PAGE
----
Australia's asbestos legacy continues to impact the health of people 20 years after the material was banned. For many years, the law has required organisations to conduct building inspections to identify the presence of asbestos but some are yet to fulfil their statutory obligations. In fact, a recent audit of Catholic organisations showed that some 60 per cent of building inspections were being undertaken for the very first time. Effectively, these organisations were in breach of existing asbestos safety compliance obligations. It's likely that other obligations around asbestos weren't met either, the development of an asbestos register or Asbestos Management Plan in particular. Understanding the law your duty of care in relation to asbestos is just as important as understanding the risks associated with poor controls.
During November, Safework Australia's National Asbestos Awareness campaign aims to educate organisations about the dangers of asbestos. Organisations are encouraged to undertaking inspections and review their legal obligations to protect people in the workplace. Building maintenance managers, tradespeople, and commercial or residential property owners are also encouraged to increase their knowledge of asbestos risk, and to consider the elements of asbestos safety management.
Asbestos is a fibrous silicate mineral and was primarily used in building and industrial materials for insulation, during the 20th Century. In 2003, Australia stopped importing and using asbestos but many buildings still contain it in various forms of building material. Asbestos becomes a health risk when its fibres are released into the air and inhaled. Asbestos exposure can lead to asbestosis (long-term scarring of the lungs), lung cancer, or mesothelioma (lung tumors), along with other cancer-related diseases.
have a responsibility to determine whether asbestos is present in the workplace.
This table outlines
State / Territory requirements for workplace inspections as there are
differences between states. All organisations, nationally, are required to have
their buildings inspected for asbestos depending on the age of the structure.
asbestos is identified in buildings, only some will need to be removed.
Asbestos is sometimes best left undisturbed and will not present health risks,
while in other cases the only solution to protect the health and safety of
people will be to remove it. Check the work health and safety regulator in your state or territory for information, codes of practice, asbestos licensed assessors, and WHS compliance matters.
Asbestos was once used in Australia in more than 3000 products including fibro, flue pipes, drains, roofs, gutters, brakes, clutches, and gaskets.
The most common form of asbestos-related disease is lung cancer, followed by mesothelioma. Other diseases are asbestosis and asbestos-related cancers of the larynx and ovaries
Approximately 87 per cent of people who die from asbestos-related diseases are male. Most people with asbestos-related disease are over 65, given the long latency period of 20 to 40 years for a disease such as mesothelioma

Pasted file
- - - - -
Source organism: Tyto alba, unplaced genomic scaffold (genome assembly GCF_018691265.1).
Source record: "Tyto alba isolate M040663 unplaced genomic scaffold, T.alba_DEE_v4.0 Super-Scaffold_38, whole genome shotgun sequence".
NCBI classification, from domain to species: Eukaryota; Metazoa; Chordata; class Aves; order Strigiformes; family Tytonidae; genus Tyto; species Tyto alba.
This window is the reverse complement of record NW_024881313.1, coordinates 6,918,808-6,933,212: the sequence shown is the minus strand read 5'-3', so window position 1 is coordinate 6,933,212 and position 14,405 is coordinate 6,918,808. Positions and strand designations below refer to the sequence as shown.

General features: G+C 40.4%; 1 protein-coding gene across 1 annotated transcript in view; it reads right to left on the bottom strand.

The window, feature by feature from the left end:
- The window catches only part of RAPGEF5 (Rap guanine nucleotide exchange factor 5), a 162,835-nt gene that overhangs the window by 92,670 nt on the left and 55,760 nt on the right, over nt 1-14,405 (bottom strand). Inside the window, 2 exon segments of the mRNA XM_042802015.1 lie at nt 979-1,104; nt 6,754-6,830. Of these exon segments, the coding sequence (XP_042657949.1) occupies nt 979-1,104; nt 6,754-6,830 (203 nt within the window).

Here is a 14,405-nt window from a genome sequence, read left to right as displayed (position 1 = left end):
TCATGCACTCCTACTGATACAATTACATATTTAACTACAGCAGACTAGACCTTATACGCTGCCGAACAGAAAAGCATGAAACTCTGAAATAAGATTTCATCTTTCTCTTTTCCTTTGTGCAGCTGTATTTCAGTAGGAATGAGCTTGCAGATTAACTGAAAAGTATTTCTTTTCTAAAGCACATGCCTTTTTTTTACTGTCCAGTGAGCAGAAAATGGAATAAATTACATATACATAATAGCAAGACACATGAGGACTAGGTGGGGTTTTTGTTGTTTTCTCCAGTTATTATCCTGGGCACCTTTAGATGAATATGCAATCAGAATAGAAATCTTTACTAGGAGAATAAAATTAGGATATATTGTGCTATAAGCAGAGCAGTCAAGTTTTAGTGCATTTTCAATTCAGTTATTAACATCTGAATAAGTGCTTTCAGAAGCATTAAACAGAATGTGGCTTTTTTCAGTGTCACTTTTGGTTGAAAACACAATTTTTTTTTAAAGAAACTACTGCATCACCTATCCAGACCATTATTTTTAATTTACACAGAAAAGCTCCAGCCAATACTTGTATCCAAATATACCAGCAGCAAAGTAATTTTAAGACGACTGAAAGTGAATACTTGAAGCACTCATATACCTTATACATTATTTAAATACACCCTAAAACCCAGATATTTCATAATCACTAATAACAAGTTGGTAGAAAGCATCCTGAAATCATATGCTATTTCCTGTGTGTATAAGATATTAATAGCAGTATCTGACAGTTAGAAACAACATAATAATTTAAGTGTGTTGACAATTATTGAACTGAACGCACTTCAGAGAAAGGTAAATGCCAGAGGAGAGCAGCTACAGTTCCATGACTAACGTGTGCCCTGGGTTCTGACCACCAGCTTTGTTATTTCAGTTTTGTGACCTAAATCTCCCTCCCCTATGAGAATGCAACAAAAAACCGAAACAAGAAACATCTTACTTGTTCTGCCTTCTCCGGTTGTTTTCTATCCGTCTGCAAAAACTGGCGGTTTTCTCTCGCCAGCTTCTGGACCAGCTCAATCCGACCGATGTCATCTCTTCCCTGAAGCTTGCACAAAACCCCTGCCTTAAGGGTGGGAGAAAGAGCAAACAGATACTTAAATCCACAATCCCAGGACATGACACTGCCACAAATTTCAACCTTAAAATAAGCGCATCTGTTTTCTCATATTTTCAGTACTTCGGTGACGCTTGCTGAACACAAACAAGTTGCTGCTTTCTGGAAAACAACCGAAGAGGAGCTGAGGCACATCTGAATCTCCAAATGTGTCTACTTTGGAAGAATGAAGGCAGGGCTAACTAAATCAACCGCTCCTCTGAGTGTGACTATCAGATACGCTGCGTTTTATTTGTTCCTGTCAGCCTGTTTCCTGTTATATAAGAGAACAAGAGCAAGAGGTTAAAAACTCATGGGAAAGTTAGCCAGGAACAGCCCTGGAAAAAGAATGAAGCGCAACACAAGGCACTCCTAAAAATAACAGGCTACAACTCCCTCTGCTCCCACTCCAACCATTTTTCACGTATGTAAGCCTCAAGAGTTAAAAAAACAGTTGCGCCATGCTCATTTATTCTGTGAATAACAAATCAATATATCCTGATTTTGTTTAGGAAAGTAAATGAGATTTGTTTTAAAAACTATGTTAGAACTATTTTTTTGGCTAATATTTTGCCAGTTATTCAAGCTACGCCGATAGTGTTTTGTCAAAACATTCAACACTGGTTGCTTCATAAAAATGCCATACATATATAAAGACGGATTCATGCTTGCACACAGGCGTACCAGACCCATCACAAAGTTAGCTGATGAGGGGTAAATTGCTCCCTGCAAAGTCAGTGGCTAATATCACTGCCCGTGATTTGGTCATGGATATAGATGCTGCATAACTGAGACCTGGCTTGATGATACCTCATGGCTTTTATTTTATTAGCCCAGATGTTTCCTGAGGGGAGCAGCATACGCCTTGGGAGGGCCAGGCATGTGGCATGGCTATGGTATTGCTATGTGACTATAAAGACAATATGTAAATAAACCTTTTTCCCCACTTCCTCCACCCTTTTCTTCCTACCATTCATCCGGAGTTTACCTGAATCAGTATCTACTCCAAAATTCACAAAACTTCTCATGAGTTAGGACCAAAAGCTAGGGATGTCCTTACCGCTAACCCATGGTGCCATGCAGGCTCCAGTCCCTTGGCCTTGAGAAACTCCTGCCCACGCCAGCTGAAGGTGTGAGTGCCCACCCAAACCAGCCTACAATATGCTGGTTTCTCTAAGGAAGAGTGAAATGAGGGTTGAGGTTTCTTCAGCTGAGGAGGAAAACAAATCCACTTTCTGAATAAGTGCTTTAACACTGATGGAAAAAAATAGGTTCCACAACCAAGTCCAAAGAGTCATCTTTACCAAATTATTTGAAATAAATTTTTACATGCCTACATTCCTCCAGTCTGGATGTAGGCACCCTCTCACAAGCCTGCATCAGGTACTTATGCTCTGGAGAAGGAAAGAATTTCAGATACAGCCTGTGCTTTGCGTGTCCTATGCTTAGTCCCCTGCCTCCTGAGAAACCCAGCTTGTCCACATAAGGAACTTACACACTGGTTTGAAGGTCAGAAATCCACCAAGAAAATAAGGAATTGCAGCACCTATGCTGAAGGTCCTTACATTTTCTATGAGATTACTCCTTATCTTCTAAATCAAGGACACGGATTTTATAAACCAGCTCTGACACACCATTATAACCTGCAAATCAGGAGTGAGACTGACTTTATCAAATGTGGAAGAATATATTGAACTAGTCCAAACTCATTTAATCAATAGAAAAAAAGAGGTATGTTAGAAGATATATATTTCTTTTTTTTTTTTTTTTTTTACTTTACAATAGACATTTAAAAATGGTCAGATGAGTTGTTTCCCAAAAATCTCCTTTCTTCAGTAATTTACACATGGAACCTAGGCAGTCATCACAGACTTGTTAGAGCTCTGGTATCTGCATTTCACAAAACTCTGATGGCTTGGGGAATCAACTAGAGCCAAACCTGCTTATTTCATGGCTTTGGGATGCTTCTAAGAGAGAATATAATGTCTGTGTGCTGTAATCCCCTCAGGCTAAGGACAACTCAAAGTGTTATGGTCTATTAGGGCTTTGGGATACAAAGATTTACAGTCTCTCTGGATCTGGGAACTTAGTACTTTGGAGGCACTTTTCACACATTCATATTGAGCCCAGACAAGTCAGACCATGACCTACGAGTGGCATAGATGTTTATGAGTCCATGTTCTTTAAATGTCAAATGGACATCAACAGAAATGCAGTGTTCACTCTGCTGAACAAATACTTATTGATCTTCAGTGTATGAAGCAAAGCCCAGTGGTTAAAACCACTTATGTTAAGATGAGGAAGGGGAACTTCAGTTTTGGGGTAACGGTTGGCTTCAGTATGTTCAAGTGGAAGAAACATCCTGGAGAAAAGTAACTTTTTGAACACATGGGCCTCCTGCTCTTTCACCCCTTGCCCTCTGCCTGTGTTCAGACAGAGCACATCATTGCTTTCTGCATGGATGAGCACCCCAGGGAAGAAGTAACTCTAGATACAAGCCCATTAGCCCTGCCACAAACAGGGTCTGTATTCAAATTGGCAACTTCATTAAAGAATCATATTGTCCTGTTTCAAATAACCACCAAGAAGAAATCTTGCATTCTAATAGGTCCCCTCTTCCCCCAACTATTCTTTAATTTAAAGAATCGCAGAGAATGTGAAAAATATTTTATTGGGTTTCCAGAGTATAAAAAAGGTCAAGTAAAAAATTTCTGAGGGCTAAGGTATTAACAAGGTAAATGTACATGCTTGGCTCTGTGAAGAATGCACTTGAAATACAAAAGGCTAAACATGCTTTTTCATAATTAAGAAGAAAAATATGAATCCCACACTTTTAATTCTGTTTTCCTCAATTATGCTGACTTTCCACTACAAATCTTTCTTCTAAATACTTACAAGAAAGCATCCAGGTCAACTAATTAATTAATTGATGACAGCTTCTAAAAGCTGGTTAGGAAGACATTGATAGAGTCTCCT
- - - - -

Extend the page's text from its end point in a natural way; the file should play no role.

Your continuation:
701 is the average number of people diagnosed with mesothelioma each year since 2011 - Australian Mesothelioma Registry
Organisations must provide an asbestos-safe work environment and are obliged to protect those who may encounter asbestos.
If you manage or control a workplace, you are responsible for ensuring and managing workplace inspections by an authorised asbestos professional such as a Licensed Asbestos Assessor. This table outlines State / Territory requirements for workplace inspections as there are differences between states. All organisations, nationally, are required to have their buildings inspected for asbestos depending on the age of the structure.
If you find asbestos, your organisation needs to prepare an asbestos register and maintain and store it at the workplace. The register lists all identified—or assumed—asbestos in a workplace.
Your asbestos report will outline:
details of the person/company who did the asbestos audit
the location of the asbestos
a description of materials that contain/are suspected to contain asbestos (and photos)
laboratory testing results (if a sample was taken)
recommended action (asbestos management or removal plan)
Organisations must develop an asbestos management plan to be reviewed every five years. It should hold up-to-date information relating to safe work procedures and control measures, key personnel responsible for managing the plan, and how to manage an asbestos emergency.
A duty holder must control and manage the asbestos containing materials within the workplace. Removal of asbestos material is the safest option
When impractical to remove asbestos, following a hierarchical process of steps may involve encapsulating the asbestos material, painting it, sealing the material, before following other administrative controls including labelling of asbestos materials, and ensuring the asbestos register and management plan are available
Removing asbestos from a workplace requires the expertise of a licensed asbestos removalist. Your work health and safety regulator can provide information and advice about asbestos removal licensing and training.
Workers involved in asbestos removal or any aspect of disturbing asbestos containing materials need their health monitored. All organisations have a duty of care to observe this WHS obligation.
CCI's Risk Service Team provides support and resources to clients who need to know more about asbestos and can assist with asbestos inspections through their risk partners.
To find out more about asbestos or asbestos management services contact Risksupport Helpdesk on 1300 660 827 and email@example.com
Australian Institute of Health and Welfare - Mesothelioma in Australia 2019
Asbestos Safety and Eradication - Getting an Asbestos Inspection
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